The Server.
   Prometheus is the name given to the runtime when configured as a standalone server.  This is not a requirement for using Apollo, as the components compromising prometheus are available as a static library for inclusion in anything that greases easily with the C/C++ world.  As I mention below, the Apollo language and runtime can do more than just act like a hot rodded LPMud, and while purveyors of the ‘mudspace’ may not care, I am certain they/you/whomever will enjoy the functionality provided as a consequence of being part of a larger family of components.

   These components taken with others not mentioned, are part of a platform called Mythoi.  Whose chief design goal was to create a configurably jailed and optionally secure (and again, optionally) fully deterministic runtime for a language with features capable of running within a jailed micro-operating system for the purposes of creating complex agent-based AI and numeric analysis systems collaboratively.  The entire platform is a concrete representation of my work in cognitive science and mathematics, whose scope is beyond this document.  TL;DR = it also makes one hell of a mud server.

   The entire mythoi platform contains no GPL code, nor any code under private agreement such as tenure or employment, and has been written in its entirely from scratch.  It requires only the clang and boost runtimes.   It is not ported (though I’ll mention something regarding one of my needs and requests from the community at the end of this) from anything.  Concepts have been borrowed from not only several LPMud servers, but from experimental language, runtime, and operating system corporate and academic projects, but never code.  The compiler and runtime and server will be made available for non-commercial use, an ‘indie’ level license will be offered for commercial, but not corporate level, use with a generous ceiling not unlike the way unreal engine licensing has been structured, though not required as much of a percentage.  Corporate and institution level licensing will be available with negotiated terms.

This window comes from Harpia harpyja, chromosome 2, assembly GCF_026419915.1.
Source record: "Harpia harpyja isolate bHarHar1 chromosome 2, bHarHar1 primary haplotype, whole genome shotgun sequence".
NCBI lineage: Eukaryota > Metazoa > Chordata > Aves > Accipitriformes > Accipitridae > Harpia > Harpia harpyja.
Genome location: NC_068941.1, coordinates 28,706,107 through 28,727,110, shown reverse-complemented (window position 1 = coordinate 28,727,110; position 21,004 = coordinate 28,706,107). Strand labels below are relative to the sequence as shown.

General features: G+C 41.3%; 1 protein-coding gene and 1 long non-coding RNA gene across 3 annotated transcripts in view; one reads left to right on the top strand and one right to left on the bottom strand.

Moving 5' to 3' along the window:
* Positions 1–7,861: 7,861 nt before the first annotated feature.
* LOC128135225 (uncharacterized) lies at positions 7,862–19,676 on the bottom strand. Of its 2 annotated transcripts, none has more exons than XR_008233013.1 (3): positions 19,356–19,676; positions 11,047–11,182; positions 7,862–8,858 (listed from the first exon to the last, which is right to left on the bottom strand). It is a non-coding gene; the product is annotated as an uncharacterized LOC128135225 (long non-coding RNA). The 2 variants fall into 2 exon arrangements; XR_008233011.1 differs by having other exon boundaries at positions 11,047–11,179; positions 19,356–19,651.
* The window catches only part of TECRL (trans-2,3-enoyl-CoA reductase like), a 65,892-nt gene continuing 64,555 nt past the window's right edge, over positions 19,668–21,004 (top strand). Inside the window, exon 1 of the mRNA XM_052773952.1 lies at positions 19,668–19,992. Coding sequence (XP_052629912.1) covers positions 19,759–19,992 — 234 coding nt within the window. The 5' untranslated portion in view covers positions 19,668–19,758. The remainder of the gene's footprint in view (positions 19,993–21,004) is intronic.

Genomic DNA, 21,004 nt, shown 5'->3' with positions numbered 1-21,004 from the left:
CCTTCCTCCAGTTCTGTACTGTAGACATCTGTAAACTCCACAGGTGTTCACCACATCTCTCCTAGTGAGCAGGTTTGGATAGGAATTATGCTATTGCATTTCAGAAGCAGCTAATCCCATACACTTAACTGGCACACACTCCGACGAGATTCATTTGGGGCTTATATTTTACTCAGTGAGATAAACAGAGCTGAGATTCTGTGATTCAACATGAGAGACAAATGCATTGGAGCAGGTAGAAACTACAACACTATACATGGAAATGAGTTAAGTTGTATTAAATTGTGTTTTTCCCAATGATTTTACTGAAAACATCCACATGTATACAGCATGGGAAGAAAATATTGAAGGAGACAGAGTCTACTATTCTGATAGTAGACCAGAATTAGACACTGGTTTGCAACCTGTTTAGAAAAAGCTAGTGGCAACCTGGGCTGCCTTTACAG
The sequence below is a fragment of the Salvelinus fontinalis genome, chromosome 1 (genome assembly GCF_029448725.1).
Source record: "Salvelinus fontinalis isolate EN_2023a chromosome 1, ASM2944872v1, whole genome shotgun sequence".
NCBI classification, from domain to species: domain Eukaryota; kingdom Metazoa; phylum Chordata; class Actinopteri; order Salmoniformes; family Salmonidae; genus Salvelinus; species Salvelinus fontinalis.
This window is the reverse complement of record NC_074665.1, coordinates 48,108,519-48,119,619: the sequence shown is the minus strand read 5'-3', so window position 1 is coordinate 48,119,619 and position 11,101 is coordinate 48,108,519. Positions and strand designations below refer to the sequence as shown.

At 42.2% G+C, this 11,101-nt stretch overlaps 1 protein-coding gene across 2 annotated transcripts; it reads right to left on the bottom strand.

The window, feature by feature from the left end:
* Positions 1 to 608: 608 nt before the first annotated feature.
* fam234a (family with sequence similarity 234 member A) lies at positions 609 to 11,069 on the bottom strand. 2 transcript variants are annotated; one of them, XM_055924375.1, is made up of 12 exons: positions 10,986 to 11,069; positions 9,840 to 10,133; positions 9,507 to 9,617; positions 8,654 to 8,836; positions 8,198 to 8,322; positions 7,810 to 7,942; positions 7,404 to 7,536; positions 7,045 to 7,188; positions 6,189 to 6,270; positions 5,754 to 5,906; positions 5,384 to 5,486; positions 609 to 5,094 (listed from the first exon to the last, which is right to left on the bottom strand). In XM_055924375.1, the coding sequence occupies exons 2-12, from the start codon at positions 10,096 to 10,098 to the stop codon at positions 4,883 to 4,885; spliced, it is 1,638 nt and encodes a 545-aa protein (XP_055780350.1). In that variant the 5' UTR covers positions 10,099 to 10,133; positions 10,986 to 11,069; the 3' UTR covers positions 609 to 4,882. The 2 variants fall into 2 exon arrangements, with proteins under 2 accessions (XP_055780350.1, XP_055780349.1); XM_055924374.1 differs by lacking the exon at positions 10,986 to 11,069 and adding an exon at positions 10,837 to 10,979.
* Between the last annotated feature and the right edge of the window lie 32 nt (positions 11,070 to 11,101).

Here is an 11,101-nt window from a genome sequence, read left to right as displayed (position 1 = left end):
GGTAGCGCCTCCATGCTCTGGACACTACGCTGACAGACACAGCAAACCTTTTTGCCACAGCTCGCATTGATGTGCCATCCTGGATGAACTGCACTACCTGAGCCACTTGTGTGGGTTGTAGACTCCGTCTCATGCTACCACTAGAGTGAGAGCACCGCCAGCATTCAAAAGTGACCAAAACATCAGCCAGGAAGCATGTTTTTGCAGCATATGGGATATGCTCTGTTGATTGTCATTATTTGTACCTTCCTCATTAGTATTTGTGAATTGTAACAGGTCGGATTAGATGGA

Some preliminary information:

Note: most of everything here is already approaching alpha, though some elements are
subject to change.


   void is a placeholder for a lack of type.  Used in methods with no return value. 
   There is nothing like void casting in Apollo, nor is there any dynamic checking anywhere.

   can hold the value true or false, and is more than just a typedef or define. 

   int is backed by either a 64 bit integer, or an integer not unlike python’s, One is
   small and fast, the other can contain as large as numbers as you have
         memory for. 

   Real is our floating float number, again, backed by a double, or a scientifically useful
      and accurate representation that is slower.  Both of these types are one or the
       other, chosen at compile-time, invisible in their backrground use, though objects
   accessing data written with higher precision will lose that precision because it’s not magic. 
   It’s not a great idea to switch this around.  Speed/memory or science, pick one.

   string is backed by std::string, with most functionality and handling exposed.

   Mapping behaves at least exactly as per LPC with additional functionality, but never
   falling below the expectations of a programmer familiar with LPC.  If an Apollo mapping
   fails to function as an LPC mapping would, I want to know about it.  Borrows some          
   concepts from NSDictionary as well.

      as in LPC, object is a reference to a cloned prototype.

    List exists to facilitate functional programming elements within an otherwise imperative           
   language, lists can also be thought of as tuples, or as sequences, immutable, with the          
   runtime offering ways to iterate generically.  Lists can hold disparate elements of any    
   Apollo type.  Notably missing is TCO or lazy eval, if you want that, go use haskell.  This          
   is Apollo.

   This is the homogenous container to the heterogeneous list.  They are typed, and can          
   only contain elements of the declared type.  They are backed with a std::vector and          
   stored    sequentially in memory for speed.  Most of the kfuns dealing with lists can be          
   fed an array, but you will get a list back.
   this type is used for graphs and trees.

I have a function pointer type, but I’m not sold on specific yet, there are many ways to do
lambdas and closures and I’m waiting until I have some time to test before making a decision.
Right now it's like LDMUD's.